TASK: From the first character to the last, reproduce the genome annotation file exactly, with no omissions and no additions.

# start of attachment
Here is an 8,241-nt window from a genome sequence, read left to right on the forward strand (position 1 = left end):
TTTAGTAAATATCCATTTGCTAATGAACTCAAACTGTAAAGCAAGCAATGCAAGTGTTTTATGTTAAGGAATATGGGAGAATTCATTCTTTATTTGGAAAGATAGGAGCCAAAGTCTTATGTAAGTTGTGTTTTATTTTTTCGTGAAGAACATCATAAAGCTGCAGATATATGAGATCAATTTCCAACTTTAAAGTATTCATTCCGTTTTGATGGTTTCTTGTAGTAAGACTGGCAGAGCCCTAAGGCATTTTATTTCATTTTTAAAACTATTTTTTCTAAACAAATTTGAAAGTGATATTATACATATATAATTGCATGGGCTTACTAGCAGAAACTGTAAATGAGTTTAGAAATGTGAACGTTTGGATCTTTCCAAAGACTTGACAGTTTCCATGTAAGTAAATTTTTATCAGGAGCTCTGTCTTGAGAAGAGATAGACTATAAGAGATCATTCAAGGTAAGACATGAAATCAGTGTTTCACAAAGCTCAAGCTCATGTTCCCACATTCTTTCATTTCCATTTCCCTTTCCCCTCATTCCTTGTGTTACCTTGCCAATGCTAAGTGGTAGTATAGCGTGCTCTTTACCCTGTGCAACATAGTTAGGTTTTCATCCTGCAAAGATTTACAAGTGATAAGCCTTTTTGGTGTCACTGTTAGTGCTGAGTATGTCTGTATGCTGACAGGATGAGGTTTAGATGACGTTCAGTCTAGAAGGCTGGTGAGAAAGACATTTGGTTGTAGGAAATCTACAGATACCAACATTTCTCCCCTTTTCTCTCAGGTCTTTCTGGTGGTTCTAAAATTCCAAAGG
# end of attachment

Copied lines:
Here is an 8,241-nt window from a genome sequence, read left to right on the forward strand (position 1 = left end):
TTTAGTAAATATCCATTTGCTAATGAACTCAAACTGTAAAGCAAGCAATGCAAGTGTTTTATGTTAAGGAATATGGGAGAATTCATTCTTTATTTGGAAAGATAGGAGCCAAAGTCTTATGTAAGTTGTGTTTTATTTTTTCGTGAAGAACATCATAAAGCTGCAGATATATGAGATCAATTTCCAACTTTAAAGTATTCATTCCGTTTTGATGGTTTCTTGTAGTAAGACTGGCAGAGCCCTAAGGCATTTTATTTCATTTTTAAAACTATTTTTTCTAAACAAATTTGAAAGTGATATTATACATATATAATTGCATGGGCTTACTAGCAGAAACTGTAAATGAGTTTAGAAATGTGAACGTTTGGATCTTTCCAAAGACTTGACAGTTTCCATGTAAGTAAATTTTTATCAGGAGCTCTGTCTTGAGAAGAGATAGACTATAAGAGATCATTCAAGGTAAGACATGAAATCAGTGTTTCACAAAGCTCAAGCTCATGTTCCCACATTCTTTCATTTCCATTTCCCTTTCCCCTCATTCCTTGTGTTACCTTGCCAATGCTAAGTGGTAGTATAGCGTGCTCTTTACCCTGTGCAACATAGTTAGGTTTTCATCCTGCAAAGATTTACAAGTGATAAGCCTTTTTGGTGTCACTGTTAGTGCTGAGTATGTCTGTATGCTGACAGGATGAGGTTTAGATGACGTTCAGTCTAGAAGGCTGGTGAGAAAGACATTTGGTTGTAGGAAATCTACAGATACCAACATTTCTCCCCTTTTCTCTCAGGTCTTTCTGGTGGTTCTAAAATTCCAAAGG